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What’s in a name: P.E.I. Province House architect's signature shows a link to the past


A major renovation of a national historic site in Charlottetown has revealed a piece of the past; a signature belonging to a man who played a major role in its construction.

Finished in 1847, Prince Edward Island’s Province House is one of the oldest buildings still standing on the island, and the site of the 1864 Charlottetown Conference, which was the first interprovincial meeting on colonial union.

It’s a landmark of island and Canadian history, but also holds the history of one island family.

The site has been undergoing total structural renovations since being closed in 2015. As workers were tearing out old walls and ceilings which were no longer sound, they discovered a name on the rafters.

The name looked familiar to staff. It was that of Isaac Smith, the original architect of the building, but the match wasn’t exact. That’s when they got in touch with the family.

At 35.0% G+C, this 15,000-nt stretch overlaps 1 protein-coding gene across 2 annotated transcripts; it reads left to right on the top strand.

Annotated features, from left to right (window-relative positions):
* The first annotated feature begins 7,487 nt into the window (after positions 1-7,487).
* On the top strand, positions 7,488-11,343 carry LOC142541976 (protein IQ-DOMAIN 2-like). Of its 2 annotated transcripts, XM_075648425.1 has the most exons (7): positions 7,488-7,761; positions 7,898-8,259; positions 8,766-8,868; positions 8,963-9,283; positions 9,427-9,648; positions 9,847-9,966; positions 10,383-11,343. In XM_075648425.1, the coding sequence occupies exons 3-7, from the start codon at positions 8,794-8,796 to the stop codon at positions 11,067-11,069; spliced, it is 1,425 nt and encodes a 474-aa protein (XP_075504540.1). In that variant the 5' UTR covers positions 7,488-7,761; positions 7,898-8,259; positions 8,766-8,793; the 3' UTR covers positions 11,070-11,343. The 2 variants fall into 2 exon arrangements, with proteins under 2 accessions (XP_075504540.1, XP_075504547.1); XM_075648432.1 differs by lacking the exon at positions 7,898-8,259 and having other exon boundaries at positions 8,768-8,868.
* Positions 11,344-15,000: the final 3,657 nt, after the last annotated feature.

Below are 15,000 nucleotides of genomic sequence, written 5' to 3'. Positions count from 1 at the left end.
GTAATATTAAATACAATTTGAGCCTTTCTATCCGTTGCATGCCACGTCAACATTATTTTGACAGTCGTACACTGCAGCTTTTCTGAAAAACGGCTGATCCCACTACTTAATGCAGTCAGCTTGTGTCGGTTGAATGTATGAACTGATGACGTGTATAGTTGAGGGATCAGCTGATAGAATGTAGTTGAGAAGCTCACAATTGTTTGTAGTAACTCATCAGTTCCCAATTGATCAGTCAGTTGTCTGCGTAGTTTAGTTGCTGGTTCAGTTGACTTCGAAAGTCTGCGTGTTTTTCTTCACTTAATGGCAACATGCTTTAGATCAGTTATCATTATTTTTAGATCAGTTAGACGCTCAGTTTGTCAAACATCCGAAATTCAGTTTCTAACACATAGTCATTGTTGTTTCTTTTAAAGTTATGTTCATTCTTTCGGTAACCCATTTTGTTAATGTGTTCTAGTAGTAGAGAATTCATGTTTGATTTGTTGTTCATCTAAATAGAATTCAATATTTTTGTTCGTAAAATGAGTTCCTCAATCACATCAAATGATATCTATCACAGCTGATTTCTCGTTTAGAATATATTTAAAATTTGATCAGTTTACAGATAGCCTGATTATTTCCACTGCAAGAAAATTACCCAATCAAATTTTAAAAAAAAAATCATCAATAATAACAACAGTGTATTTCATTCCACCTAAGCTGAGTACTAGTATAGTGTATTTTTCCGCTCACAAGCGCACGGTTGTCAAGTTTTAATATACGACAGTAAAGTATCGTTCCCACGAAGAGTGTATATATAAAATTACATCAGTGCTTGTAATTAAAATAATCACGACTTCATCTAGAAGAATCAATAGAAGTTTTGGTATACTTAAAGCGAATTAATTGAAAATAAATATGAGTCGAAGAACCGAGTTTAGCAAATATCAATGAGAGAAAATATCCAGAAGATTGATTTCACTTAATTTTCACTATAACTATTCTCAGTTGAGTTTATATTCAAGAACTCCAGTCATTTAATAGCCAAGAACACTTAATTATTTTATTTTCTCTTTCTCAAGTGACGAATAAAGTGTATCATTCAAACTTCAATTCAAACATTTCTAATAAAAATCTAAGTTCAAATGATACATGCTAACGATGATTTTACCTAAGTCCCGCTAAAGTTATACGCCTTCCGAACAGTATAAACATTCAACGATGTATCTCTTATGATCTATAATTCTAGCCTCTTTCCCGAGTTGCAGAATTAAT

“Because they’ve taken the building apart, there it was,” said Kathy Large, Smith’s great, great, great granddaughter. “To see it on the beam above me was pretty exciting. It connects us all back to the days when this building was built.”

Her brother-in-law brought in a family bible and some other pieces signed by Smith himself and they compared the signatures.

“It looks pretty clearly to be Mr. I. Smith, so that’s, I think, proof that it was actually him laying claim to this wonderful building,” said Large.

Many have put their hands on the building since then, including Justin Guignion, a mason who worked on repairing the old Victorian stonework with modern tools.

“So if everything in here was done by hand it would have taken way longer, and you wouldn’t get any different of a look than you do by using pneumatic chisels,” said Guignion. “It’s one of those things where you walk that fine line between being true to the heritage of the building, but also using modern tools to be efficient.”

Connected through time, builders who’ve all left their mark on this piece of Canadian history.

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